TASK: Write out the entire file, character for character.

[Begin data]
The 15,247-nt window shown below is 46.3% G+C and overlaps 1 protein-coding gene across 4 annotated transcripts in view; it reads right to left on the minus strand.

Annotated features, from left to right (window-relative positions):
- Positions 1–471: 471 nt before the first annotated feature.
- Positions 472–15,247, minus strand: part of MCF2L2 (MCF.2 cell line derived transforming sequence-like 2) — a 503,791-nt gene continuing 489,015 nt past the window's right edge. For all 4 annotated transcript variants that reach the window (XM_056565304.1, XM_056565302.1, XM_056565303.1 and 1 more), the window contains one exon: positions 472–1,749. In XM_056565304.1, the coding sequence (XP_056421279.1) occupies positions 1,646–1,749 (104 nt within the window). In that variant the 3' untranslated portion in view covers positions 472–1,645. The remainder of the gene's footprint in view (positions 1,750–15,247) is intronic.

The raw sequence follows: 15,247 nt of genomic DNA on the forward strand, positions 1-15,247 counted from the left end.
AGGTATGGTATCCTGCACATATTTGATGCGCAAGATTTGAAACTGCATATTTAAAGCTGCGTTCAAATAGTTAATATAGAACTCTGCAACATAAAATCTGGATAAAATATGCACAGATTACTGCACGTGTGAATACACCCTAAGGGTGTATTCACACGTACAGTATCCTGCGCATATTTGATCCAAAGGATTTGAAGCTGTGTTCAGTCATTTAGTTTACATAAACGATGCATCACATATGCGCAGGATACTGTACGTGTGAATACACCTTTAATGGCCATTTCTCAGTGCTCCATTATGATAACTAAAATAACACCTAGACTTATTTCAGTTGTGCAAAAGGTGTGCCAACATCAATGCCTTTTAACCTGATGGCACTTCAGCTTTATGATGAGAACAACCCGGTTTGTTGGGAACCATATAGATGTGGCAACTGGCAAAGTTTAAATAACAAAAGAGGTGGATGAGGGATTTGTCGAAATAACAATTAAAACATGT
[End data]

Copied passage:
The 15,247-nt window shown below is 46.3% G+C and overlaps 1 protein-coding gene across 4 annotated transcripts in view; it reads right to left on the minus strand.

Annotated features, from left to right (window-relative positions):
- Positions 1–471: 471 nt before the first annotated feature.
- Positions 472–15,247, minus strand: part of MCF2L2 (MCF.2 cell line derived transforming sequence-like 2) — a 503,791-nt gene continuing 489,015 nt past the window's right edge. For all 4 annotated transcript variants that reach the window (XM_056565304.1, XM_056565302.1, XM_056565303.1 and 1 more), the window contains one exon: positions 472–1,749. In XM_056565304.1, the coding sequence (XP_056421279.1) occupies positions 1,646–1,749 (104 nt within the window). In that variant the 3' untranslated portion in view covers positions 472–1,645. The remainder of the gene's footprint in view (positions 1,750–15,247) is intronic.

The raw sequence follows: 15,247 nt of genomic DNA on the forward strand, positions 1-15,247 counted from the left end.
AGGTATGGTATCCTGCACATATTTGATGCGCAAGATTTGAAACTGCATATTTAAAGCTGCGTTCAAATAGTTAATATAGAACTCTGCAACATAAAATCTGGATAAAATATGCACAGATTACTGCACGTGTGAATACACCCTAAGGGTGTATTCACACGTACAGTATCCTGCGCATATTTGATCCAAAGGATTTGAAGCTGTGTTCAGTCATTTAGTTTACATAAACGATGCATCACATATGCGCAGGATACTGTACGTGTGAATACACCTTTAATGGCCATTTCTCAGTGCTCCATTATGATAACTAAAATAACACCTAGACTTATTTCAGTTGTGCAAAAGGTGTGCCAACATCAATGCCTTTTAACCTGATGGCACTTCAGCTTTATGATGAGAACAACCCGGTTTGTTGGGAACCATATAGATGTGGCAACTGGCAAAGTTTAAATAACAAAAGAGGTGGATGAGGGATTTGTCGAAATAACAATTAAAACATGT